Spies Like U.S.

Spies Like U.S.

Spies Like U.S.

A summary of what's in the major U.S. newspapers.
Jan. 28 2005 3:42 AM

Spies Like U.S.

The Wall Street Journal world-wide newsbox and USA Today lead with the latest from Iraq, where three days before the election a series of bombings and mortar attacks killed 11 Iraqis along with one Marine. Early this morning, a car bomb in Baghdad killed another four civilians. Also, insurgents released a video showing the execution of an Iraqi who had been a low-level candidate on interim Prime Minister Iyad Allawi's slate. Another five GIs and Marines were wounded in fighting just south of Baghdad. The Los Angeles Timesleads with word that the FBI is "significantly expanding" its effort to collect foreign intel inside the U.S.—via cozying up with foreign nationals and such. Apparently that's a job once reserved for the CIA, which is allowed to do that kind of work if it keeps in touch with the Feds. The piece lends a lot of space to Agency spooks kvetching about how the FBI is stepping on their turf, and its main conclusions are based on "intelligence and congressional sources."

The Washington Postleads with D.C.-based Riggs Bank agreeing to one felony count and a $16 million fine for having turned a blind eye to likely money-laundering by former Chilean dictator Augusto Pinochet and others. The New York Timesleads with a newsless sitdown with President Bush, who said the U.S. would pull out of Iraq if the new government asks, which he said it won't. (And he's probably right.) Former Secretary of State Powell made the same semi-offer a few months ago, as did  former Iraq boss Paul Bremer. Anyway, Bush "appeared more relaxed than he was in August, when he was last interviewed by the Times, in a changing area off a men's room."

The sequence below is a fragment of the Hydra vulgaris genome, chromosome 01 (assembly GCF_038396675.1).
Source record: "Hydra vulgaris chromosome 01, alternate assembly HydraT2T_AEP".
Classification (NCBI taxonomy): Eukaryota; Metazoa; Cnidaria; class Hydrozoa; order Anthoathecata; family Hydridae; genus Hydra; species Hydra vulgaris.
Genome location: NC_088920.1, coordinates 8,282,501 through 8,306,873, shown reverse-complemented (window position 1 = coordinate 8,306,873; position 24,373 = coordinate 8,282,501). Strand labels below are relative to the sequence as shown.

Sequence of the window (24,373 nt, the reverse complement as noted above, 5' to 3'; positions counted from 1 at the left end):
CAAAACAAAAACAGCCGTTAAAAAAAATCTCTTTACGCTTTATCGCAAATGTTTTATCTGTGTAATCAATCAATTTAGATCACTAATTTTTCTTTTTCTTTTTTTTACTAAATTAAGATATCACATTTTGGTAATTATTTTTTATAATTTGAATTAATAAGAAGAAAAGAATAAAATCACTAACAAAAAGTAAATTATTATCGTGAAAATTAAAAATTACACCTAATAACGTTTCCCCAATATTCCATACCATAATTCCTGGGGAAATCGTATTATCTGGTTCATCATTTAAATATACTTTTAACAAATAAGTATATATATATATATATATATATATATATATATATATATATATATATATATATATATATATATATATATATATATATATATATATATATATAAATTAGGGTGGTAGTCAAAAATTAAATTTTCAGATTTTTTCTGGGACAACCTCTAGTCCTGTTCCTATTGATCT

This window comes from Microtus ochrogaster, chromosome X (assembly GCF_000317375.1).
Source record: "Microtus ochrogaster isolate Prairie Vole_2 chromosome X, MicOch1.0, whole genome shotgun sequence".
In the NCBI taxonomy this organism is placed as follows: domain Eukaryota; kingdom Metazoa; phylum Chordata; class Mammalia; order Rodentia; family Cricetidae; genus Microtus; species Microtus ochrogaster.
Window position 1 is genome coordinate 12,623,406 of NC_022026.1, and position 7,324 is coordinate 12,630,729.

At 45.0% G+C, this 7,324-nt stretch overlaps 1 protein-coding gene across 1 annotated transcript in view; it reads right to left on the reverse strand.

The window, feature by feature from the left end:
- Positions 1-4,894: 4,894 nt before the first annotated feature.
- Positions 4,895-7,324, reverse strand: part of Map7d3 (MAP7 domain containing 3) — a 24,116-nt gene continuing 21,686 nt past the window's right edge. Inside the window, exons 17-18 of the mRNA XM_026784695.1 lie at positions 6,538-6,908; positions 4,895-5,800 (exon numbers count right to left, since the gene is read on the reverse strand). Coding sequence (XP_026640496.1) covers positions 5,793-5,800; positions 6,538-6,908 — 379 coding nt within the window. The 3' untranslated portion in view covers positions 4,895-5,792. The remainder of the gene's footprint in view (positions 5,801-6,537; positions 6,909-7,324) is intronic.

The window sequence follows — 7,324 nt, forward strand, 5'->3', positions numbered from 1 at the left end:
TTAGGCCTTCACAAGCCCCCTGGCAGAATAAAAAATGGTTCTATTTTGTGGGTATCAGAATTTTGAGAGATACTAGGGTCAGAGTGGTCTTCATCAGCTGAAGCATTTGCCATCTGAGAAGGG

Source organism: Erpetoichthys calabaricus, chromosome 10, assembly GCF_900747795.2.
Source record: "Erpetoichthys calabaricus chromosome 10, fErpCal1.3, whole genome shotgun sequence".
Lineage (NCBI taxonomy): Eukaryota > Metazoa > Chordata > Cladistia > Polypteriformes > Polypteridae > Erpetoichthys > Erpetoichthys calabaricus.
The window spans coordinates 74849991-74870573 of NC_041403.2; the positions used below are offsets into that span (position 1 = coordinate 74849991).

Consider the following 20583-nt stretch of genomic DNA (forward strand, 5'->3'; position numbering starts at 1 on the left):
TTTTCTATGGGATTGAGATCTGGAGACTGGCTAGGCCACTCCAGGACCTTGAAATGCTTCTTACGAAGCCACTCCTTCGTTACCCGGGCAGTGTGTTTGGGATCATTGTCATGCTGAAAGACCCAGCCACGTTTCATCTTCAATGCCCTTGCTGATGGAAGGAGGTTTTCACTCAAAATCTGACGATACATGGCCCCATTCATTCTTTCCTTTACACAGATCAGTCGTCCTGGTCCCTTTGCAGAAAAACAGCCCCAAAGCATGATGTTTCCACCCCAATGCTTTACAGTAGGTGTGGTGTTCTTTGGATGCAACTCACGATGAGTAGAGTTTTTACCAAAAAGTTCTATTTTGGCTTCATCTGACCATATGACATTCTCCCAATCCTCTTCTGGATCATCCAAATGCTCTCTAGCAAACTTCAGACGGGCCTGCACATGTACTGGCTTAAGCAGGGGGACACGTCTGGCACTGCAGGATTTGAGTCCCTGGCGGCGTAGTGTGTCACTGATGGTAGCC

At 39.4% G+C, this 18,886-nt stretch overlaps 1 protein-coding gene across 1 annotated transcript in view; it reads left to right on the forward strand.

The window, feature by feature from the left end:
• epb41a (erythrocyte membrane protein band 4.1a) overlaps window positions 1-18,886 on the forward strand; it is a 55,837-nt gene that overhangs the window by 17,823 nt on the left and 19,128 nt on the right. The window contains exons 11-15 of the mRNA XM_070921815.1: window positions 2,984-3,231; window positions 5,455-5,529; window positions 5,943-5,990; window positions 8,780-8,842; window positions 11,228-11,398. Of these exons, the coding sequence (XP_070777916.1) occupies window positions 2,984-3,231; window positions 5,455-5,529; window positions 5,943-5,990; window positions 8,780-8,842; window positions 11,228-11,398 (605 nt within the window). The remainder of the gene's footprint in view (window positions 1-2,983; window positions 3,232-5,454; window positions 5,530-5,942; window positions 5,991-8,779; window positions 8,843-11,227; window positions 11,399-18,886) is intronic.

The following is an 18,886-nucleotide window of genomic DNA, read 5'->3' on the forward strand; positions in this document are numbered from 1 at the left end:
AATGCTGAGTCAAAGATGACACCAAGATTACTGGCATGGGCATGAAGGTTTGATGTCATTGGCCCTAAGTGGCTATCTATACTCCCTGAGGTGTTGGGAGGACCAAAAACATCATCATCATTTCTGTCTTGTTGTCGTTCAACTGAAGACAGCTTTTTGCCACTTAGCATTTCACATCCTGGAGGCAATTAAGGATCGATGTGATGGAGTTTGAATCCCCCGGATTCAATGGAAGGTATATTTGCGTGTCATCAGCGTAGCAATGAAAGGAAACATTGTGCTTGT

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Iraq has gone into what the LAT calls a "three-day national lockdown." The borders will be closed, as will most companies; there will also be dusk-to-dawn curfews, and starting tomorrow, no open roads.

The WP counts the number of accredited foreign observers on hand: one—"and she is expected to remain in Baghdad's heavily fortified Green Zone."

The Journal mentions a poll in which 50 percent of respondents said that the elections won't be legit (39 percent said they would be). That's of Americans, not Iraqis.

The LAT and WP notice inside that Sen. Edward Kennedy joined the (phased) pull-out-of-Iraq position, making him the biggest politician to do so. (Yes, literally.) Other prominent Dems pooh-poohed the idea, with Sen. Biden dubbing it "counterproductive."

Everybody mentions that the Bush administration abandoned its bid to get the Supreme Court to overturn a lower court injunction against relaxed media ownership regs. In other words, the administration is giving up for now on the looser rules.

The papers all mention the increasingly toasty relations between Israel and Palestinian officials. Citing the possibility of a "historical breakthrough," Prime Minister Sharon said, "I am very satisfied with what I hear is happening on the Palestinian side." Meanwhile, Palestinian officials said non-government gunmen won't be allowed to saunter around the streets with their weapons anymore.

Auschwitz,Lambeau Field, same deal ... Vice President Cheney was at Auschwitz to mark the 60th anniversary of its liberation. "He was dressed in the kind of attire one typically wears to operate a snow blower," says Post fashionista Robin Givhan. "Like other attendees, the vice president was wearing a hat. But it was not a fedora or a Stetson or a fur hat or any kind of hat that one might wear to a memorial service as the representative of one's country. Instead, it was a knit ski cap. It is also worth mentioning that Cheney was wearing hiking boots—thick, brown, lace-up ones." (Requisite, priceless photo.)

Eric Umansky, previously the "Today's Papers" columnist for Slate, is currently a Gordon Grey Fellow at Columbia University's School of Journalism.